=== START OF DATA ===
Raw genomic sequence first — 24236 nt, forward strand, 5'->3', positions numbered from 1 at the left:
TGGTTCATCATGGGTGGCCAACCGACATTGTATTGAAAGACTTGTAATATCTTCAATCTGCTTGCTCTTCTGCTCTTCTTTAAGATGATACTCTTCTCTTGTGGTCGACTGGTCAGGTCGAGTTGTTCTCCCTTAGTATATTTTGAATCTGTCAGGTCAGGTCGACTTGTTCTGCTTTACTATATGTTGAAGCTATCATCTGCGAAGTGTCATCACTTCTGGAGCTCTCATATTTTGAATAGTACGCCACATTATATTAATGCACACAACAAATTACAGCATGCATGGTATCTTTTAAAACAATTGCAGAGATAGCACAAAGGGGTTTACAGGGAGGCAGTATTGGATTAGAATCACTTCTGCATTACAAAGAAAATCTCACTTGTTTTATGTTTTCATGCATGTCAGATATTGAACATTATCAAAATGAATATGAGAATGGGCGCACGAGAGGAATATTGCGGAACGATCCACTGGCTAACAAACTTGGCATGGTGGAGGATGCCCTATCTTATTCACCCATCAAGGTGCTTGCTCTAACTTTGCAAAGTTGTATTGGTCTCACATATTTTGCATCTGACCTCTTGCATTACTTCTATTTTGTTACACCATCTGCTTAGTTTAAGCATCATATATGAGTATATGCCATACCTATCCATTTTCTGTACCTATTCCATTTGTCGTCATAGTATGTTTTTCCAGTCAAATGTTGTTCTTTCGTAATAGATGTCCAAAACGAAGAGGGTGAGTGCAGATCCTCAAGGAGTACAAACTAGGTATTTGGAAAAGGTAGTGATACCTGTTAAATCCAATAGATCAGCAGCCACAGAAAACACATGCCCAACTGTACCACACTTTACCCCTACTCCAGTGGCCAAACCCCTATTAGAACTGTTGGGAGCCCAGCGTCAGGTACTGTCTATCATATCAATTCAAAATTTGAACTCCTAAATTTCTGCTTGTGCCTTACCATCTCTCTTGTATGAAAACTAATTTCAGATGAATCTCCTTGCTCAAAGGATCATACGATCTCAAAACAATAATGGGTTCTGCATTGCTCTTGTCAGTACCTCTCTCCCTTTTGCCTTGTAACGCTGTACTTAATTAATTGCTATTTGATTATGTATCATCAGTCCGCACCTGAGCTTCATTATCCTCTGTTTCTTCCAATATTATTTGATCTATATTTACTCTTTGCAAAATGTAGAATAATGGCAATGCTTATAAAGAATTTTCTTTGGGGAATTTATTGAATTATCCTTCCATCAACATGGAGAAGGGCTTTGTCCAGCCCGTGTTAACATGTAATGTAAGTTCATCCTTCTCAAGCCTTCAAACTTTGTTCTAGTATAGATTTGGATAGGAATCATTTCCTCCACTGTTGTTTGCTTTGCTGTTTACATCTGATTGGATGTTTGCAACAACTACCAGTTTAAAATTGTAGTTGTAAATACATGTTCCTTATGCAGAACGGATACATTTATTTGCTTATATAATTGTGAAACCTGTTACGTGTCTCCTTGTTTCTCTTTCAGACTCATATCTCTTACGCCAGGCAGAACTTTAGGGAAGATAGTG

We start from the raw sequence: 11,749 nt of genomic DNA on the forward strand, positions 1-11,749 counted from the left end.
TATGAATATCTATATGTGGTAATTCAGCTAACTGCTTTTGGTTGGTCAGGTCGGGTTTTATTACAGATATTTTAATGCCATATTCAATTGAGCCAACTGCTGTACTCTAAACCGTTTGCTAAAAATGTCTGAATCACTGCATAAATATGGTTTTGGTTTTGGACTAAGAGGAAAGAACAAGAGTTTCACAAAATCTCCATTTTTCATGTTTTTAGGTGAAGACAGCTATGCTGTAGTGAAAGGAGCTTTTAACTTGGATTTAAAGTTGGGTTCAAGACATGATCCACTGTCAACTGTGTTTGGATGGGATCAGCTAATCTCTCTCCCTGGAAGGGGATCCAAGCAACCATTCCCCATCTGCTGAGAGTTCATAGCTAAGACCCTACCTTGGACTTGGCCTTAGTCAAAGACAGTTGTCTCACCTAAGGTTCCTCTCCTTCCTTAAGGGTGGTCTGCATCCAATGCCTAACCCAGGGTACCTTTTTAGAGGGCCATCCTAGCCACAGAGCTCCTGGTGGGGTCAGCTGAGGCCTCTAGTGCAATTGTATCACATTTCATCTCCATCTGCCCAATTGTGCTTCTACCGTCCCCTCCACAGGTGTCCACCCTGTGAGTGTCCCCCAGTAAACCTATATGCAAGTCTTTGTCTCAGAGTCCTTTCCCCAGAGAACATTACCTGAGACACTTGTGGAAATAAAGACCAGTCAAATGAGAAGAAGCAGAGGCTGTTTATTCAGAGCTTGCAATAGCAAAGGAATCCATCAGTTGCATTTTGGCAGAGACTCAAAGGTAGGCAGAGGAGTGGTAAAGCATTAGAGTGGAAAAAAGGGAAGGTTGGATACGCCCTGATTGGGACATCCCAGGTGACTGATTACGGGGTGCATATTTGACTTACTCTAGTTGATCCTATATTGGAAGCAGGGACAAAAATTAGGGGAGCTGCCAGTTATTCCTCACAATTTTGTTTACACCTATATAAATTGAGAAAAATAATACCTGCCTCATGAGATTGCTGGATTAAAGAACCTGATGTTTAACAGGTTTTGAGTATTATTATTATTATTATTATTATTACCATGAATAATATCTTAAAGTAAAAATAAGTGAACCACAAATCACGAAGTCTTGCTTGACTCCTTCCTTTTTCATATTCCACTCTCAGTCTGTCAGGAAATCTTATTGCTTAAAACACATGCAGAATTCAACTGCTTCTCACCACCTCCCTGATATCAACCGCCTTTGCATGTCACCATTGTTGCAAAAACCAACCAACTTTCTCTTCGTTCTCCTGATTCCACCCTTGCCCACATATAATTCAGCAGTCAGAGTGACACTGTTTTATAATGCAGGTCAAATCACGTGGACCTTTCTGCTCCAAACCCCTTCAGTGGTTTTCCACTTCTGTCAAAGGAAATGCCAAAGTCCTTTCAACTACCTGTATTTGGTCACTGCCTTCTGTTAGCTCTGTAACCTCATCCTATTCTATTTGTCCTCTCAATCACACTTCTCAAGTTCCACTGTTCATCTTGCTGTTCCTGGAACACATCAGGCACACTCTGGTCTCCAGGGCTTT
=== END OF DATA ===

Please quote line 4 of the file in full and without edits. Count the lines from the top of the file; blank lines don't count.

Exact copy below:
TATGAATATCTATATGTGGTAATTCAGCTAACTGCTTTTGGTTGGTCAGGTCGGGTTTTATTACAGATATTTTAATGCCATATTCAATTGAGCCAACTGCTGTACTCTAAACCGTTTGCTAAAAATGTCTGAATCACTGCATAAATATGGTTTTGGTTTTGGACTAAGAGGAAAGAACAAGAGTTTCACAAAATCTCCATTTTTCATGTTTTTAGGTGAAGACAGCTATGCTGTAGTGAAAGGAGCTTTTAACTTGGATTTAAAGTTGGGTTCAAGACATGATCCACTGTCAACTGTGTTTGGATGGGATCAGCTAATCTCTCTCCCTGGAAGGGGATCCAAGCAACCATTCCCCATCTGCTGAGAGTTCATAGCTAAGACCCTACCTTGGACTTGGCCTTAGTCAAAGACAGTTGTCTCACCTAAGGTTCCTCTCCTTCCTTAAGGGTGGTCTGCATCCAATGCCTAACCCAGGGTACCTTTTTAGAGGGCCATCCTAGCCACAGAGCTCCTGGTGGGGTCAGCTGAGGCCTCTAGTGCAATTGTATCACATTTCATCTCCATCTGCCCAATTGTGCTTCTACCGTCCCCTCCACAGGTGTCCACCCTGTGAGTGTCCCCCAGTAAACCTATATGCAAGTCTTTGTCTCAGAGTCCTTTCCCCAGAGAACATTACCTGAGACACTTGTGGAAATAAAGACCAGTCAAATGAGAAGAAGCAGAGGCTGTTTATTCAGAGCTTGCAATAGCAAAGGAATCCATCAGTTGCATTTTGGCAGAGACTCAAAGGTAGGCAGAGGAGTGGTAAAGCATTAGAGTGGAAAAAAGGGAAGGTTGGATACGCCCTGATTGGGACATCCCAGGTGACTGATTACGGGGTGCATATTTGACTTACTCTAGTTGATCCTATATTGGAAGCAGGGACAAAAATTAGGGGAGCTGCCAGTTATTCCTCACAATTTTGTTTACACCTATATAAATTGAGAAAAATAATACCTGCCTCATGAGATTGCTGGATTAAAGAACCTGATGTTTAACAGGTTTTGAGTATTATTATTATTATTATTATTATTACCATGAATAATATCTTAAAGTAAAAATAAGTGAACCACAAATCACGAAGTCTTGCTTGACTCCTTCCTTTTTCATATTCCACTCTCAGTCTGTCAGGAAATCTTATTGCTTAAAACACATGCAGAATTCAACTGCTTCTCACCACCTCCCTGATATCAACCGCCTTTGCATGTCACCATTGTTGCAAAAACCAACCAACTTTCTCTTCGTTCTCCTGATTCCACCCTTGCCCACATATAATTCAGCAGTCAGAGTGACACTGTTTTATAATGCAGGTCAAATCACGTGGACCTTTCTGCTCCAAACCCCTTCAGTGGTTTTCCACTTCTGTCAAAGGAAATGCCAAAGTCCTTTCAACTACCTGTATTTGGTCACTGCCTTCTGTTAGCTCTGTAACCTCATCCTATTCTATTTGTCCTCTCAATCACACTTCTCAAGTTCCACTGTTCATCTTGCTGTTCCTGGAACACATCAGGCACACTCTGGTCTCCAGGGCTTT